- The Gondwana region of central India was annexed after a fierce battle with Rani Durgavati and her son Vir Narayan in 1564.
- The ruler of Mewar, Rana Udai Singh, put up a great fight before losing Chittor, which was conquered by Akbar after a siege of six months. Rana Udai Singh retreated to the hills.
- Yet his generals Jaimal and Patta carried on their fight. Finally, the generals, along with 30,000 Rajputs were killed.
- Out of admiration for the gallant Jaimal and Patta. Akbar honoured them by erecting statues to their memory outside the chief gate of Agra fort.
- The capture of Chittor was followed by the surrender of Rajput states like Ranthambhor, Kalinjar, Bikaner, Jodhpur and Jaisalmer.After subordinating the regions of central India, Akbar turned his attention to Gujarat, a wealthy province renowned for its maritime commerce. Akbar conquered Gujarat from Muzaffar Shah in 1573.
- Gujarat became a launch pad for the annexation of Deccan. After defeating Daud Khan, the Afghan ruler of Bihar and Bengal, both the provinces were annexed to the Mughal empire in 1576.
- Akbar defeated Mirza Hakim of Kabul with the help of Raja Man Singh and Bhagwan Das. His conquest of Kashmir (1586) and Sindh (1591) consolidated the empire in the northwest.
- After achieving the political integration of North India Akbar turned his attention to the Deccan. Akbar’s forces had occupied Khandesh region in 1591.
- In 1596 Berar was acquired from Chand Bibi, who, as the regent of her nephew Muzaffar Shah, the Nizam Shahi ruler of Ahmednagar, valiantly defended Ahmednagar against the Mughal forces of Akbar.
- By 1600 parts of Ahmed Nagar had fallen into the hands of Mughal forces. Akbar fell sick in September 1604 and died on 27 October 1605.
- Akbar took earnest efforts to win the goodwill of the Hindus. He abolished the jizya (poll tax) on non-Muslims and the tax on Hindu pilgrims. The practice of sati by Hindu widows was also abolished.
- The practice of making slaves of war prisoners was also discontinued. His conciliatory Rajput policy included matrimonial alliances with Rajput princely families, and according Rajput nobles high positions in the Mughal court.
- A tolerant religious policy ensured the cultural and emotional integration of the people. Even before Akbar, many Muslim kings had married Rajput princesses.
- But Akbar with his broadminded nature was instrumental in these matrimonial alliances becoming a synthesising force between two different cultures as he maintained close relations with the families.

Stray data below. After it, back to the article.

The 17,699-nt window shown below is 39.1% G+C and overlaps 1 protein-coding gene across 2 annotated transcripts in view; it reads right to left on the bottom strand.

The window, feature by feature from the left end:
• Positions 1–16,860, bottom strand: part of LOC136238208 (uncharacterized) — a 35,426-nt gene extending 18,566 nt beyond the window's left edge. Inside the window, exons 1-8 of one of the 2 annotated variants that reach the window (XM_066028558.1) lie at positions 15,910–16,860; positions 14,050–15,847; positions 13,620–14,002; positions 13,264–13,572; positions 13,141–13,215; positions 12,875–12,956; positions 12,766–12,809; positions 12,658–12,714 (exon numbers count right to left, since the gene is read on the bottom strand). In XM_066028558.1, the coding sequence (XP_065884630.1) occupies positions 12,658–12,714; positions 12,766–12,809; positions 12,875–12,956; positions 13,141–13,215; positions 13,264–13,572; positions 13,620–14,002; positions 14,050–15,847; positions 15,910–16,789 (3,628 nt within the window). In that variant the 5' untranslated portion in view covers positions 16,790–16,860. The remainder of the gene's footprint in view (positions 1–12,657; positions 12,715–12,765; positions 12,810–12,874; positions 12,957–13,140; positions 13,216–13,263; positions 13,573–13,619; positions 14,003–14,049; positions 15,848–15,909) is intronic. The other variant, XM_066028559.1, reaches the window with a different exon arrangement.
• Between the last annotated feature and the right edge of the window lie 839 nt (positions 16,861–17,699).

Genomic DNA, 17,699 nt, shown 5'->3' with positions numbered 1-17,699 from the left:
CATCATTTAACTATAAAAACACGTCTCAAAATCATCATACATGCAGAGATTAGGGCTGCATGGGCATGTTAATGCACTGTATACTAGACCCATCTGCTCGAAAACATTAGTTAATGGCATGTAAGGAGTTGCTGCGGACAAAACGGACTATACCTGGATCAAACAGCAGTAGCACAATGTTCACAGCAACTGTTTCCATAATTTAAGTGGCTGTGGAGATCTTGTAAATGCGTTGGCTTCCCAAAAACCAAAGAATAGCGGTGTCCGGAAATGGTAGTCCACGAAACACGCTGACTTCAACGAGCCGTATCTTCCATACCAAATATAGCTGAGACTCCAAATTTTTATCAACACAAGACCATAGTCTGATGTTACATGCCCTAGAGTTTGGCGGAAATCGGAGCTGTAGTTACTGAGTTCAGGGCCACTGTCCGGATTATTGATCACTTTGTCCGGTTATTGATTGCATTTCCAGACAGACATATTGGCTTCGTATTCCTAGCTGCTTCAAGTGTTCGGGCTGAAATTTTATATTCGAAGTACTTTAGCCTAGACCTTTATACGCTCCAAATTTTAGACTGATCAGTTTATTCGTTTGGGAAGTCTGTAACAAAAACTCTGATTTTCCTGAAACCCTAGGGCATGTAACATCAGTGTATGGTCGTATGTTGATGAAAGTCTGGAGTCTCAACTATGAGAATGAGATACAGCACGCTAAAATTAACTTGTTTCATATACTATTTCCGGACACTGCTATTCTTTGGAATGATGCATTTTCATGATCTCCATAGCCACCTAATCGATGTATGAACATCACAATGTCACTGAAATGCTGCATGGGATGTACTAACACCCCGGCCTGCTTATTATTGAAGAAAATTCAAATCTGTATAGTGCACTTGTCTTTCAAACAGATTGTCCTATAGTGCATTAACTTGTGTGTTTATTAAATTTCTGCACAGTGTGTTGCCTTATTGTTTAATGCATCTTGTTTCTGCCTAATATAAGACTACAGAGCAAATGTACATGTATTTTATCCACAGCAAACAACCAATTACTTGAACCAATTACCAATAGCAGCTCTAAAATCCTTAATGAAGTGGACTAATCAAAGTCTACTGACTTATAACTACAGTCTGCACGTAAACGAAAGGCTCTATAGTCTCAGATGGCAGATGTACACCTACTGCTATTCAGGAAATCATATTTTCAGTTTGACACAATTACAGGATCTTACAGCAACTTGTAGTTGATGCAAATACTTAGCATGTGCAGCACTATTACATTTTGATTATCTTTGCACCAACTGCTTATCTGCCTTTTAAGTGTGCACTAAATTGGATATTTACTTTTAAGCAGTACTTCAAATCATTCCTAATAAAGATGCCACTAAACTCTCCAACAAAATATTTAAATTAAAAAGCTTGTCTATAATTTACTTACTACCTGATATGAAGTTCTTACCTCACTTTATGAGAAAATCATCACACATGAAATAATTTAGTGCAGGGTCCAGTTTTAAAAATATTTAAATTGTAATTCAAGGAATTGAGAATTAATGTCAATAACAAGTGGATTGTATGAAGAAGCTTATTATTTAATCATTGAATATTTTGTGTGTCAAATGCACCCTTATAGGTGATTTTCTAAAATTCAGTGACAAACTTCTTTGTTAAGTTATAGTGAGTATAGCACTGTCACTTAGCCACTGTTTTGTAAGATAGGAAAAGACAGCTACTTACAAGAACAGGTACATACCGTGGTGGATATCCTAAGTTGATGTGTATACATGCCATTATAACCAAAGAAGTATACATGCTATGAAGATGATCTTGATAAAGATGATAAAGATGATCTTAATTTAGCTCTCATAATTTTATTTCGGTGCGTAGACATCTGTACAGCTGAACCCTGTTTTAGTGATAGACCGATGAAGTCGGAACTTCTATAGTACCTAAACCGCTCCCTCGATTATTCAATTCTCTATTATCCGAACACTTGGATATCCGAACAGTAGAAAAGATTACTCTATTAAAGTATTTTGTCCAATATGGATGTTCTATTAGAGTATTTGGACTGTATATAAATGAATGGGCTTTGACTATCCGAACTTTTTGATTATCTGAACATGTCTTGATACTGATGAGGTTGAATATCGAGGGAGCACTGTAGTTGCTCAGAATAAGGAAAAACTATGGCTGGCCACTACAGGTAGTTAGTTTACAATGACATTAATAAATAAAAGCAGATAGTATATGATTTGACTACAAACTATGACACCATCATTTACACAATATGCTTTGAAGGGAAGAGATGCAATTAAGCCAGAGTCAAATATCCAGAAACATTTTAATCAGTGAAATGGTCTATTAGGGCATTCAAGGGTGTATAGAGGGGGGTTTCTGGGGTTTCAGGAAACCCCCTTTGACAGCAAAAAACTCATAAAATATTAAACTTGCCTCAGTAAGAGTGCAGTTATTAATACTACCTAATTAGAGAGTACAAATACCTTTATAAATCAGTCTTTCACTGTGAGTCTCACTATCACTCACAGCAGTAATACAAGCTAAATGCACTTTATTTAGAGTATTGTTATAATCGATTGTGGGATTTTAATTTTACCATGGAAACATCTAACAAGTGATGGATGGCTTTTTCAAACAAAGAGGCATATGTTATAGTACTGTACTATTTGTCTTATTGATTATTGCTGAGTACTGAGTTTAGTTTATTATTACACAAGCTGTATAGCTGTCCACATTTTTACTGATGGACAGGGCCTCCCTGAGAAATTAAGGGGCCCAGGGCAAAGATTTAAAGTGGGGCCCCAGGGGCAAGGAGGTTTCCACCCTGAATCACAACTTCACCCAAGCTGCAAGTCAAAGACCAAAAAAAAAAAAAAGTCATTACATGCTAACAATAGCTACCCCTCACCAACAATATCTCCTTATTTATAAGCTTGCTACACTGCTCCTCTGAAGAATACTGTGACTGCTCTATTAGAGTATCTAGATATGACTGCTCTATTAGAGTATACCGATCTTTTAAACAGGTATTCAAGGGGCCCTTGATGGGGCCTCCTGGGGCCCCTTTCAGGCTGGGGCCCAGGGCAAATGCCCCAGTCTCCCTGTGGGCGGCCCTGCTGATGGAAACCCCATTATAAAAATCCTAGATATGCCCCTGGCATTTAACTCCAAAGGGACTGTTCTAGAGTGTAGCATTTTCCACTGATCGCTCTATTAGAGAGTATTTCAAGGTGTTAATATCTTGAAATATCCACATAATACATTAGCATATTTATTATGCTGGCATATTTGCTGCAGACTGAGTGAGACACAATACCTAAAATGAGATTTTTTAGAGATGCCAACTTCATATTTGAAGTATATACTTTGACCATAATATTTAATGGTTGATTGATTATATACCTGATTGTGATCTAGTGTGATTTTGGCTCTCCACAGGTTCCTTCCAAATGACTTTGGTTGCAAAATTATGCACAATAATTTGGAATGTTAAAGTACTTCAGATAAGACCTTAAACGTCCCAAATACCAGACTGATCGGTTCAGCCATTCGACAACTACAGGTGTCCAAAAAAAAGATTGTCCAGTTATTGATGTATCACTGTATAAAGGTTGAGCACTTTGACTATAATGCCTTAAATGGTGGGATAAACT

- Akbar had married Harkha Bhai (also referred to as Jodha in popular accounts), the daughter of Raja Bhar Mal (also known as Bihari Mal) of Amber. He also married the Rajput princesses of Bikaner and Jaisalmer.
- Prince Salim who was born of Harkha Bhai married the daughter of Raja Bhagwan Das. Raja Man Singh, son of Bhagwan Das, became the trusted general of Akbar.
- Even the Rajputs who chose not to have any matrimonial alliances were bestowed great honours in Akbar’s court.
- His Rajput policy secured the services of great warriors and administrators for the empire.
- Raja Todar Mal, an expert in revenue affairs, rose to the position of Diwan. Birbal was a favourite companion of Akbar. Mewar and Marwar were the two Rajput kingdoms that defied the Mughal Empire.
- After the death of Rana Udai Singh, his son Rana Pratap Singh refused to acknowledge Akbar’s suzerainty and continued to fight the Mughals till his death in 1597.
- The Battle of Haldighati in 1576 was the last pitched battle between the Mughal forces and Rana Pratap Singh.
- In Marwar (Jodhpur), the ruler Chandra Sen, son of Maldeo Rathore, resisted the Mughals till his death in 1581, though his brothers fought on the side of the Mughals.
- Udai Singh, the brother of Chandra Sen was made the ruler of Jodhpur by Akbar. Akbar’s capital was at Agra in the beginning.
- Later he built a new city at Fatehpur Sikri. Though a deserted city now, it still stands with its beautiful mosque and great Buland Darwaza and many other buildings.